Data Munging and Analyzing Barcelona OSM Data

The XML data for the city boundary of Barcelona was downloaded from OSM to clean and transform into a json encodable structure to allow loading into MongoDB, providing storage and artbitrary querying to enable further data analysis of the Barcelona OSM dataset. I chose the Barcelona dataset because I just recently spent a few weeks there and noticed some pretty cool urban planning features of the city (ie. Avinguda Diagonal) that could be cool to explore further.

Inspired by the "Diagonality" of Barcelona streets and to give the scope of the project a little more focus, I will be attempting to analyze the Barcelona OSM data and see if I can generate a measure for the "degree of diagionality" for Barcelona and possibly compare this measure with other cities. Not knowing ahead of time the difficulty of this, I may eventually have to delete this previous sentence, but I'm interested enough to give it a shot.

From dailyoverview.com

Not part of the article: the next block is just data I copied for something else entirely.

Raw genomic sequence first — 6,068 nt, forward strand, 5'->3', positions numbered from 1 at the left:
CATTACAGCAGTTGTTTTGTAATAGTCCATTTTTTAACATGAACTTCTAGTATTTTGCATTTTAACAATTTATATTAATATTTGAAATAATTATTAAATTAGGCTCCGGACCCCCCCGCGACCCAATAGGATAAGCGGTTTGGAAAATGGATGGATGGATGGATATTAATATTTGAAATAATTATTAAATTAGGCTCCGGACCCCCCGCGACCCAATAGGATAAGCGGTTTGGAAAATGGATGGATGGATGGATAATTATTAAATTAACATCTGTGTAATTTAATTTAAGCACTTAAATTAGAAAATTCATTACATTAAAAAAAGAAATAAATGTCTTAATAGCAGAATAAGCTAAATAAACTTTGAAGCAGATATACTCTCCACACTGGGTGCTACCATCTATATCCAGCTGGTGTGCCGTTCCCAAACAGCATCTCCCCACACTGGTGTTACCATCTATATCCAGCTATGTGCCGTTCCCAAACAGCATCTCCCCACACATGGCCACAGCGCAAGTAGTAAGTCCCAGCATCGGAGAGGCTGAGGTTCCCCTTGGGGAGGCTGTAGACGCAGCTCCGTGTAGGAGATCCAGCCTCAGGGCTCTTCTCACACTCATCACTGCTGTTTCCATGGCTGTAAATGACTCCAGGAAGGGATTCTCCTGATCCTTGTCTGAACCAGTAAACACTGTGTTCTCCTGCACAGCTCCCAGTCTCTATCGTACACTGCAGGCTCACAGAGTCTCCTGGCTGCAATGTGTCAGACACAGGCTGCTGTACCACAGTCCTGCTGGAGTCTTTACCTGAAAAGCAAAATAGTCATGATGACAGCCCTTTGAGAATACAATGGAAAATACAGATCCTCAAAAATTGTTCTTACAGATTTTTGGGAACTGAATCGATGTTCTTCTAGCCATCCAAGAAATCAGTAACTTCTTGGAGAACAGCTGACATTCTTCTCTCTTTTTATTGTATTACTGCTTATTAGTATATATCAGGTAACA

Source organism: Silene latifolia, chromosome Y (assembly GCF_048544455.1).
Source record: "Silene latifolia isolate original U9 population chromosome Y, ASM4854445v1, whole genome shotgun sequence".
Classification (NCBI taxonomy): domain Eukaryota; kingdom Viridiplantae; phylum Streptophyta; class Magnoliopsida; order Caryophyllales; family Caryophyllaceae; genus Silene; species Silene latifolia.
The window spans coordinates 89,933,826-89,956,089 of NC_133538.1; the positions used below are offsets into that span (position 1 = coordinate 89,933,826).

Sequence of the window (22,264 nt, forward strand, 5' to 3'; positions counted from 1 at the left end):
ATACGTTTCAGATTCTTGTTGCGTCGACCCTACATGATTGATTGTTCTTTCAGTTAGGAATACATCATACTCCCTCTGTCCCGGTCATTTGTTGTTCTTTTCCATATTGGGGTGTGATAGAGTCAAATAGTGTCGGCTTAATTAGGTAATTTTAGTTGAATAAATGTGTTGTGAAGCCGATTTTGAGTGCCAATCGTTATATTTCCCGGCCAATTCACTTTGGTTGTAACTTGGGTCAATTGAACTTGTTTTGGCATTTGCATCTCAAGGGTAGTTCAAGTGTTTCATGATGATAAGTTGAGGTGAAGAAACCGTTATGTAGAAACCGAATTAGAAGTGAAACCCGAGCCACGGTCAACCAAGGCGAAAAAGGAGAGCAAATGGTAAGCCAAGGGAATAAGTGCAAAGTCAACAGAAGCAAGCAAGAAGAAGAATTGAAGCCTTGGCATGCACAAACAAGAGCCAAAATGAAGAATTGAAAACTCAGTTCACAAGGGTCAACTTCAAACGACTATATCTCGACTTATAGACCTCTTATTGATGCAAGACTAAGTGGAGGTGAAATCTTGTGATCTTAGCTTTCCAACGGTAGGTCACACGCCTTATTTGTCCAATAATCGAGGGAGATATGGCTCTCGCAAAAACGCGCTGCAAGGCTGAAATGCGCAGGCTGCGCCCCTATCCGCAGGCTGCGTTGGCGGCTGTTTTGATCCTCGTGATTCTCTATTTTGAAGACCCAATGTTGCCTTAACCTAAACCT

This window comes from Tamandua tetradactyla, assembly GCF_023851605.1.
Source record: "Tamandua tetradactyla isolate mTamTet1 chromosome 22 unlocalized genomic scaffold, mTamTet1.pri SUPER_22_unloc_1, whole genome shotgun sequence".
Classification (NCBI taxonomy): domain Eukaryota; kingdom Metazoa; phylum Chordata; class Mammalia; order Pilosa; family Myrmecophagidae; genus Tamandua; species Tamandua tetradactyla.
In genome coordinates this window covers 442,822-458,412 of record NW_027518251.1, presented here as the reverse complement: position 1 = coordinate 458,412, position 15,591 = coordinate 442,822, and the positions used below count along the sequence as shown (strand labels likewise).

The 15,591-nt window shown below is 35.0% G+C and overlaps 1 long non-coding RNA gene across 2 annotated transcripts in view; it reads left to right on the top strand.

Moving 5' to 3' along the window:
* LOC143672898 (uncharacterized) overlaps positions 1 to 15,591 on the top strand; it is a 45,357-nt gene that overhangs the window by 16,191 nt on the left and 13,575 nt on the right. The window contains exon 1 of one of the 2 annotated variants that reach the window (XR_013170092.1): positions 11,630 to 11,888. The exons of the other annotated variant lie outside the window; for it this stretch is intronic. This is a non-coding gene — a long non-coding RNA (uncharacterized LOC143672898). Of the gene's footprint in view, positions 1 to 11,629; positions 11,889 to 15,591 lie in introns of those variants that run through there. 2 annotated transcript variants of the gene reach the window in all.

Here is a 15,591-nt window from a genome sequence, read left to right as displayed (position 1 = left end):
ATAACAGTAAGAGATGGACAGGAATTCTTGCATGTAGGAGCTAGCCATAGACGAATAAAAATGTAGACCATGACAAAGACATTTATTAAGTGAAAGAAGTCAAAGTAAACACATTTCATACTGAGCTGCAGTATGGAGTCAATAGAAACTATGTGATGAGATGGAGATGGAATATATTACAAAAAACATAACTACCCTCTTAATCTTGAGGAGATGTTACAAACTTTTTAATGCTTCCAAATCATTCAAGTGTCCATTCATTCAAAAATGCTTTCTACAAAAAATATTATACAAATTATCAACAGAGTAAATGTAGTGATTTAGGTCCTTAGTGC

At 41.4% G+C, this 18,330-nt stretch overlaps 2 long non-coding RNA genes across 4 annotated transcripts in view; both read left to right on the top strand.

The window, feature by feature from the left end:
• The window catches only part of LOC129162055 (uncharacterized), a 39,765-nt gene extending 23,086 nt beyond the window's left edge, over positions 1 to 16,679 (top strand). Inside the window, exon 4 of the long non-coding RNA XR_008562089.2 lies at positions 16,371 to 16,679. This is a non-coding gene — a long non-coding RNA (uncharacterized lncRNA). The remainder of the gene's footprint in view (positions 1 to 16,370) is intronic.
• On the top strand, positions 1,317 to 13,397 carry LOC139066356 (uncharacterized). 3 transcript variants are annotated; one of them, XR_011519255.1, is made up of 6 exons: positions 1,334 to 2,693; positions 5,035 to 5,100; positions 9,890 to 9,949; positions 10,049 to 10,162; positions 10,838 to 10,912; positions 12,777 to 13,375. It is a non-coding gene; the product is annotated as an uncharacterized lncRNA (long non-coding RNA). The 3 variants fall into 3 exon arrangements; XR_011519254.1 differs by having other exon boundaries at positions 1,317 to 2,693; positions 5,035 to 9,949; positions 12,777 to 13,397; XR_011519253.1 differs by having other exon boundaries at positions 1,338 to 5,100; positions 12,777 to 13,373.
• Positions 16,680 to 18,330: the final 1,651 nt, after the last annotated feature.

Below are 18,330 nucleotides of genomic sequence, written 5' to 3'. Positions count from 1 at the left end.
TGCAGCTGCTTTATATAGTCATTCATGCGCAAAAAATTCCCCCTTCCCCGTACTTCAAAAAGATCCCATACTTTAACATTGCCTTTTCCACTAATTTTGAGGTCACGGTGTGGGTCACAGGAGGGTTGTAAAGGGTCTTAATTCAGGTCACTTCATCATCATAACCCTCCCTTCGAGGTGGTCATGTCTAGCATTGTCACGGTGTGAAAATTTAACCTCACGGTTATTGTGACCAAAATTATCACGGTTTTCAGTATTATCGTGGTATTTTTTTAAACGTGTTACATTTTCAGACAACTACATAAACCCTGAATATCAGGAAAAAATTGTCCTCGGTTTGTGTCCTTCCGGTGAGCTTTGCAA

Imports and Data prep

%matplotlib inline
import xml.etree.cElementTree as ET
import pprint
import re
import codecs
import json
import math
import numpy as np
import matplotlib.pyplot as plt
import heapq

OSM_FILE = "C:/Users/Cole/Desktop/Udacity/Data Analyst Nano Degree/Project 3/barcelona_spain.osm"  # Replace this with your osm file
SAMPLE_FILE = "C:/Users/Cole/Desktop/Udacity/Data Analyst Nano Degree/Project 3/barcelona_spain_sample.osm"
def get_element(osm_file, tags=('node', 'way', 'relation')):
    """Yield element if it is the right type of tag

    Reference:
    http://stackoverflow.com/questions/3095434/inserting-newlines-in-xml-file-generated-via-xml-etree-elementtree-in-